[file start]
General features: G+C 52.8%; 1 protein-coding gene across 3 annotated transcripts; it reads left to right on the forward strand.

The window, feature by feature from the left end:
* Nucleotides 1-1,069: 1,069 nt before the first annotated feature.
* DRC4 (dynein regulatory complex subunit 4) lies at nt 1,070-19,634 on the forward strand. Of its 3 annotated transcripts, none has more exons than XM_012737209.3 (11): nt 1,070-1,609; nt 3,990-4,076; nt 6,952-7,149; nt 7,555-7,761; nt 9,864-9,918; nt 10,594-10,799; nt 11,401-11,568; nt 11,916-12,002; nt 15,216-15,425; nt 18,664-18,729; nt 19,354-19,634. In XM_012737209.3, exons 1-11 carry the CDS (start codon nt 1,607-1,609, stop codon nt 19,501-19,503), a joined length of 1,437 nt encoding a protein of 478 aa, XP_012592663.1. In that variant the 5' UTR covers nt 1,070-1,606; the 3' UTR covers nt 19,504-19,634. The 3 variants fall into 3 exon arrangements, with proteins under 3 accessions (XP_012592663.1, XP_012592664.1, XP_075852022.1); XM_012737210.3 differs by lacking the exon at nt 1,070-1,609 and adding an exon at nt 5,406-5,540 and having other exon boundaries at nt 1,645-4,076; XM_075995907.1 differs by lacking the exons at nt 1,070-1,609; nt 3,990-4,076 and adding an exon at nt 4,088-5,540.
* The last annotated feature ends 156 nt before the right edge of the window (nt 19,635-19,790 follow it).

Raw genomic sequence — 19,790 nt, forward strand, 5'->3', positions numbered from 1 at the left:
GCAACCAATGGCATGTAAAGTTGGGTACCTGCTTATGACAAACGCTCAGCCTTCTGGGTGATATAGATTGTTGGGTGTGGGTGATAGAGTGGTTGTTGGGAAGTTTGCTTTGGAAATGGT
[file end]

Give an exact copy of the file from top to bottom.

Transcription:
General features: G+C 52.8%; 1 protein-coding gene across 3 annotated transcripts; it reads left to right on the forward strand.

The window, feature by feature from the left end:
* Nucleotides 1-1,069: 1,069 nt before the first annotated feature.
* DRC4 (dynein regulatory complex subunit 4) lies at nt 1,070-19,634 on the forward strand. Of its 3 annotated transcripts, none has more exons than XM_012737209.3 (11): nt 1,070-1,609; nt 3,990-4,076; nt 6,952-7,149; nt 7,555-7,761; nt 9,864-9,918; nt 10,594-10,799; nt 11,401-11,568; nt 11,916-12,002; nt 15,216-15,425; nt 18,664-18,729; nt 19,354-19,634. In XM_012737209.3, exons 1-11 carry the CDS (start codon nt 1,607-1,609, stop codon nt 19,501-19,503), a joined length of 1,437 nt encoding a protein of 478 aa, XP_012592663.1. In that variant the 5' UTR covers nt 1,070-1,606; the 3' UTR covers nt 19,504-19,634. The 3 variants fall into 3 exon arrangements, with proteins under 3 accessions (XP_012592663.1, XP_012592664.1, XP_075852022.1); XM_012737210.3 differs by lacking the exon at nt 1,070-1,609 and adding an exon at nt 5,406-5,540 and having other exon boundaries at nt 1,645-4,076; XM_075995907.1 differs by lacking the exons at nt 1,070-1,609; nt 3,990-4,076 and adding an exon at nt 4,088-5,540.
* The last annotated feature ends 156 nt before the right edge of the window (nt 19,635-19,790 follow it).

Raw genomic sequence — 19,790 nt, forward strand, 5'->3', positions numbered from 1 at the left:
GCAACCAATGGCATGTAAAGTTGGGTACCTGCTTATGACAAACGCTCAGCCTTCTGGGTGATATAGATTGTTGGGTGTGGGTGATAGAGTGGTTGTTGGGAAGTTTGCTTTGGAAATGGT